Saturday, February 14, 2009

My Valentine to You

after Marge Piercy

The pain is intolerable.
I can’t do it, you say, it’s killing me.

Implosion moments away.
End approaches,
Death hovers,
Personal apocalypse taunts.

Yet your veins still pulse
Your heart beats,
Lungs inhale.

Perhaps out of spite.

Perhaps merely to fortify you
For the next round of heartache.

Thomas Moore offers words of consolation
About the bounds of sorrow and heaven’s place.

They fall as flat
as the greeting card
on which they belong.

Your equanimity long gone,
Even Buddha’s thoughts seem over-rated.

You surmise
they lived too early to know true suffering.
that among its many accomplishments,
modernity must have advanced emotional misery.

Then your dear friend’s words
land absurdly near you --
Celebrate Valentine’s Day:
The day when a saint was beheaded
His severed body dragged
Through the streets of Rome.

(cc) Karen G. Johnston

Friday, February 6, 2009


I believe in the power of equilibrium in nearly all things.

Though my horoscope means blather to me, I find there is something to the Libran symbol of the scale. I see it in my two adopted children, once nearly stolen from each other. Even when I first met them and they were still little – one just two, one nearly four years old – they unknowingly balanced each other. They still do:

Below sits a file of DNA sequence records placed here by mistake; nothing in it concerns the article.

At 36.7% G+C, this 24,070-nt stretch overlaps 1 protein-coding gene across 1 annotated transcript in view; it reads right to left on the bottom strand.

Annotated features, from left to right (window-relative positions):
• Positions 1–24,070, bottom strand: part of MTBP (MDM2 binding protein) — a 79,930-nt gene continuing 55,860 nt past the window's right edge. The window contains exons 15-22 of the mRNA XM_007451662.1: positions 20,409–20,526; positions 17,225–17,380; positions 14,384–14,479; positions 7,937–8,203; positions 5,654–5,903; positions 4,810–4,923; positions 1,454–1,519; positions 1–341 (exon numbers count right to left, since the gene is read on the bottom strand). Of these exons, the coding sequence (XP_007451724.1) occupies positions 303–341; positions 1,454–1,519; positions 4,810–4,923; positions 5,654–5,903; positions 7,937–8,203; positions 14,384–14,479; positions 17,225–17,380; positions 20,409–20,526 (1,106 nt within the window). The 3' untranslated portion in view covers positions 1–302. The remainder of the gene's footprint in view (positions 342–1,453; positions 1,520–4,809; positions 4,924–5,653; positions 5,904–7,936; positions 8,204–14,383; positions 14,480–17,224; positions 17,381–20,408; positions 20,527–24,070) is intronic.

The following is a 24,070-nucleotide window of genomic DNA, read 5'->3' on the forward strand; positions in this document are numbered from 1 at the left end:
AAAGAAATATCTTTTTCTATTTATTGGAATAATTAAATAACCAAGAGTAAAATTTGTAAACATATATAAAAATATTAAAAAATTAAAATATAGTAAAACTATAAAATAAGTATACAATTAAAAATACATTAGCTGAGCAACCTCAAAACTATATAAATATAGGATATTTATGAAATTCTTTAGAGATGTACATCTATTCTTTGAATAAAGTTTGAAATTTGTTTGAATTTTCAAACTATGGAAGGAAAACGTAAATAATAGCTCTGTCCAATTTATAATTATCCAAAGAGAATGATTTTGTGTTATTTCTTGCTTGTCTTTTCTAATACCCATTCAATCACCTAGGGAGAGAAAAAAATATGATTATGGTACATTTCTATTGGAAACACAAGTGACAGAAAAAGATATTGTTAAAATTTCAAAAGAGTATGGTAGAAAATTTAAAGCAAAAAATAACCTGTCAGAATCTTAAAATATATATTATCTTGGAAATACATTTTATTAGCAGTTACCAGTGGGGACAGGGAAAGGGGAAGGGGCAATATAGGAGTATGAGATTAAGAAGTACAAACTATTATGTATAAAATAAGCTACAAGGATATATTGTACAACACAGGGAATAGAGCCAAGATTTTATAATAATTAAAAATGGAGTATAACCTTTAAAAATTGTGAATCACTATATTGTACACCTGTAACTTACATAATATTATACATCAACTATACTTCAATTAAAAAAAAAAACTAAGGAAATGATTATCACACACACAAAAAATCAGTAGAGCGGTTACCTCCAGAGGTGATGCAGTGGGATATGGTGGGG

• When one is having an foot-stomping meltdown, the other becomes the epitome of perfect progeny.
• Where one feels the need to wash his laundry once per month (at most), the other loads the washer nearly daily with clothes barely worn but somehow in need of sanitizing.

It is not just in my children with which this instinctual, natural, unavoidable tendency manifests. I see it when groups are smarter than the individuals in it. I see it in what we are calling a “recession”, when, in fact, we are coming ‘round right after too long among the irrationally exuberant.